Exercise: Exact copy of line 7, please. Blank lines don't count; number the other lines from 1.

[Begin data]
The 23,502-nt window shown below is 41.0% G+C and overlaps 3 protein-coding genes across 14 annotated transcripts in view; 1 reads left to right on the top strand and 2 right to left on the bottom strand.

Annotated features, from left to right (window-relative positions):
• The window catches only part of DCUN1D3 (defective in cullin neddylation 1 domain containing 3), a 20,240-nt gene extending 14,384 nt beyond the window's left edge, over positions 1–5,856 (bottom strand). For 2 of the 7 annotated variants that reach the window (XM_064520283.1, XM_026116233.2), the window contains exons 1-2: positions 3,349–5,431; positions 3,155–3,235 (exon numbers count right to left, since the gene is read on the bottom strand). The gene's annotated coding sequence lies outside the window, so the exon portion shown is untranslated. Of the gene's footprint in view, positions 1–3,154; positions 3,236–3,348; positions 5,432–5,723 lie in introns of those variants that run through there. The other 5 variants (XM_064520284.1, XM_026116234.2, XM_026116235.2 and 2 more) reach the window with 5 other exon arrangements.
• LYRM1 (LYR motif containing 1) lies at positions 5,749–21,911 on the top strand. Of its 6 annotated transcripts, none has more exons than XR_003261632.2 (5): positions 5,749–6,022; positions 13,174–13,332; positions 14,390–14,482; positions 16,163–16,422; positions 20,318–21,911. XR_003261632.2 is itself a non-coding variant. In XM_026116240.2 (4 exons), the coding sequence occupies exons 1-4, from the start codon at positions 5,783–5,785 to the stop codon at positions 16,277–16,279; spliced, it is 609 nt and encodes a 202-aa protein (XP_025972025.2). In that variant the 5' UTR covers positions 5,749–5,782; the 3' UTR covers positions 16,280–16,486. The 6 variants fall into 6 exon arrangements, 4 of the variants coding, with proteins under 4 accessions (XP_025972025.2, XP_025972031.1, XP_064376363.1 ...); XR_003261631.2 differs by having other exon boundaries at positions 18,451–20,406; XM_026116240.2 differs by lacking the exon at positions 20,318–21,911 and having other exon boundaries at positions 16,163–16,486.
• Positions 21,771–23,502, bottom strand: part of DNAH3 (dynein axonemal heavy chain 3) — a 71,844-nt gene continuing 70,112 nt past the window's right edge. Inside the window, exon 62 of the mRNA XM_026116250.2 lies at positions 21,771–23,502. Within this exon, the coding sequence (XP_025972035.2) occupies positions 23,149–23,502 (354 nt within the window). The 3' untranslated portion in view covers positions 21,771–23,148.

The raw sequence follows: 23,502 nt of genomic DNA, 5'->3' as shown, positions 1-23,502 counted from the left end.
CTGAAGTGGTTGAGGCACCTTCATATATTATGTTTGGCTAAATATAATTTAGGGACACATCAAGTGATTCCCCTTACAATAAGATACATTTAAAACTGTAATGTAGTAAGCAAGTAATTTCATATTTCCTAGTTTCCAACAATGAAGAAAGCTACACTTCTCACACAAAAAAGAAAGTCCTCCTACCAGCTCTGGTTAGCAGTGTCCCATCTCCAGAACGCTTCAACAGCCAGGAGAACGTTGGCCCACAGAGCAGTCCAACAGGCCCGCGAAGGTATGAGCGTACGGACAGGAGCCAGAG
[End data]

CTGAAGTGGTTGAGGCACCTTCATATATTATGTTTGGCTAAATATAATTTAGGGACACATCAAGTGATTCCCCTTACAATAAGATACATTTAAAACTGTAATGTAGTAAGCAAGTAATTTCATATTTCCTAGTTTCCAACAATGAAGAAAGCTACACTTCTCACACAAAAAAGAAAGTCCTCCTACCAGCTCTGGTTAGCAGTGTCCCATCTCCAGAACGCTTCAACAGCCAGGAGAACGTTGGCCCACAGAGCAGTCCAACAGGCCCGCGAAGGTATGAGCGTACGGACAGGAGCCAGAG